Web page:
7. 7.

    Here I leave aside potentially difficult practical issues concerning how such a scheme would respond to the continued spontaneous arrival of refugees to particular states, and also regarding what should be done if the number of refugees in need of protection exceeded the number of places available.

  8. 8.

    For the argument that states of origin owe states of asylum compensation for forcing their citizens to flee, see, for instance, Goodwin-Gill and Sazak (2015).

  9. 9.

    As Bukovansky et al. (2012: 215) have noted, ‘[i]f we restrict taking responsibility only to those who are directly causally responsible and/or culpable, then some harms suffered by innocent victims may never be addressed at all’ (see also Parekh, 2017: 104).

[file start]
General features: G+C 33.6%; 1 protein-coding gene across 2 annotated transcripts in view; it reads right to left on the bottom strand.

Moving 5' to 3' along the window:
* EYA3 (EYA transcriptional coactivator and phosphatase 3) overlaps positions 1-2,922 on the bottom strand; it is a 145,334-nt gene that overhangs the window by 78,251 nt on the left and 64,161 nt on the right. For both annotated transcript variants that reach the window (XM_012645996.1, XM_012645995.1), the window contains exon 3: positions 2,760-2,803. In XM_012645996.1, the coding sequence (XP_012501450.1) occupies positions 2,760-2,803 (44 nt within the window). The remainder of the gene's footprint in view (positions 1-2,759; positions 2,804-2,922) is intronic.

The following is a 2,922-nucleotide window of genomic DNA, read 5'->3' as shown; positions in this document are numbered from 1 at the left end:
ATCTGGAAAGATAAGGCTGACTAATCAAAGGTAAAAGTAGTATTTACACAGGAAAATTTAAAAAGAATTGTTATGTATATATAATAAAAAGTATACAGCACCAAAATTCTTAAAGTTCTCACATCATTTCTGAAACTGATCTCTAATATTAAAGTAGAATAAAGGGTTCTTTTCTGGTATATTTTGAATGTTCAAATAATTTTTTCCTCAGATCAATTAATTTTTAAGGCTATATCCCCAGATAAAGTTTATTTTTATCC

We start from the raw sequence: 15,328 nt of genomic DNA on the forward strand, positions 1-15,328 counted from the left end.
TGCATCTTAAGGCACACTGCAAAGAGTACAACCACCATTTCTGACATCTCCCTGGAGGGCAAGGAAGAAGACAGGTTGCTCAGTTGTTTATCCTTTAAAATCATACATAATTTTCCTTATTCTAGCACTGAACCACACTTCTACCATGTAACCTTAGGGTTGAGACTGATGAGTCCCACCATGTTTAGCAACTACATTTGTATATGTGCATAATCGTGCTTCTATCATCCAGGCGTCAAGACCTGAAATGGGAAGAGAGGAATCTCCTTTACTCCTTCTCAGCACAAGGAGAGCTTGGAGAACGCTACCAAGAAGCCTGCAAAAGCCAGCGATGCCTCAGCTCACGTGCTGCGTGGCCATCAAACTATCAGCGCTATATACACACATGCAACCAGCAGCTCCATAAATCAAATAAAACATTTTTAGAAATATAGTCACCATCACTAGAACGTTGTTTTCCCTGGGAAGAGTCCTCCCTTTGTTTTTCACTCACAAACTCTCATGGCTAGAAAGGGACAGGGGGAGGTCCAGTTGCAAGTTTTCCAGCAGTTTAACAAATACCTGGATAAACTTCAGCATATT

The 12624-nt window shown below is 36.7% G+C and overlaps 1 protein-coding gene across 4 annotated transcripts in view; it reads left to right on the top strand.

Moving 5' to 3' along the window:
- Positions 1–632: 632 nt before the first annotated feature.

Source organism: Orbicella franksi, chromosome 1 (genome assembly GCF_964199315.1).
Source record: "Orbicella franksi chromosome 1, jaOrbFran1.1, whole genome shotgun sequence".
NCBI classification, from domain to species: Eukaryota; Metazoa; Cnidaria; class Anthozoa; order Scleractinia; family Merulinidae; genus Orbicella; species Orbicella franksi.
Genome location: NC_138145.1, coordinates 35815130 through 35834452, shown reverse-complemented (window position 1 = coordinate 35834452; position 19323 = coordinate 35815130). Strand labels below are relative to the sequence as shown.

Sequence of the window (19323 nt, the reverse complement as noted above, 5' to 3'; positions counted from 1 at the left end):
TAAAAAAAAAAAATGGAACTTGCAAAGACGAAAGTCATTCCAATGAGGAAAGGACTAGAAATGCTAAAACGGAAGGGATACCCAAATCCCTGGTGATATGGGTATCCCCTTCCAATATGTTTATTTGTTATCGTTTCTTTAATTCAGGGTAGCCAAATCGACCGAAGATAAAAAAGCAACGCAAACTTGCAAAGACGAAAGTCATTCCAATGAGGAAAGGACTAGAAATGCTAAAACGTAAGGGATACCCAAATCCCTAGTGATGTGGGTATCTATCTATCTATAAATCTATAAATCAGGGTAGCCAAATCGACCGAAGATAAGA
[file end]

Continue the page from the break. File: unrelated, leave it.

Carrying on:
10. 10.

    For a discussion of potential benefits of culpability as a criterion in international refugee responsibility-sharing, see Coen (2017).

  11. 11.

    For a proposal for a ‘refugee match’ system, in which states would indicate their preferences for certain refugees, while refugees would state their preferences for protection within certain states before being matched to each other, see Jones and Teytelboym (2017).

  12. 12.

    In this way, a system of refugee responsibility-sharing that incorporated the principle of reparation would need to draw a distinction between the ‘place of protection’ and the ‘costs of protection’ (see Owen, 2020: 92, emphasis in original). For the related argument that a just responsibility-sharing scheme should include ‘an option for states to choose between relocation of refugees to their territory and financial support for refugee integration in other states’, see Bauböck (2018: 141–142).

  13. 13.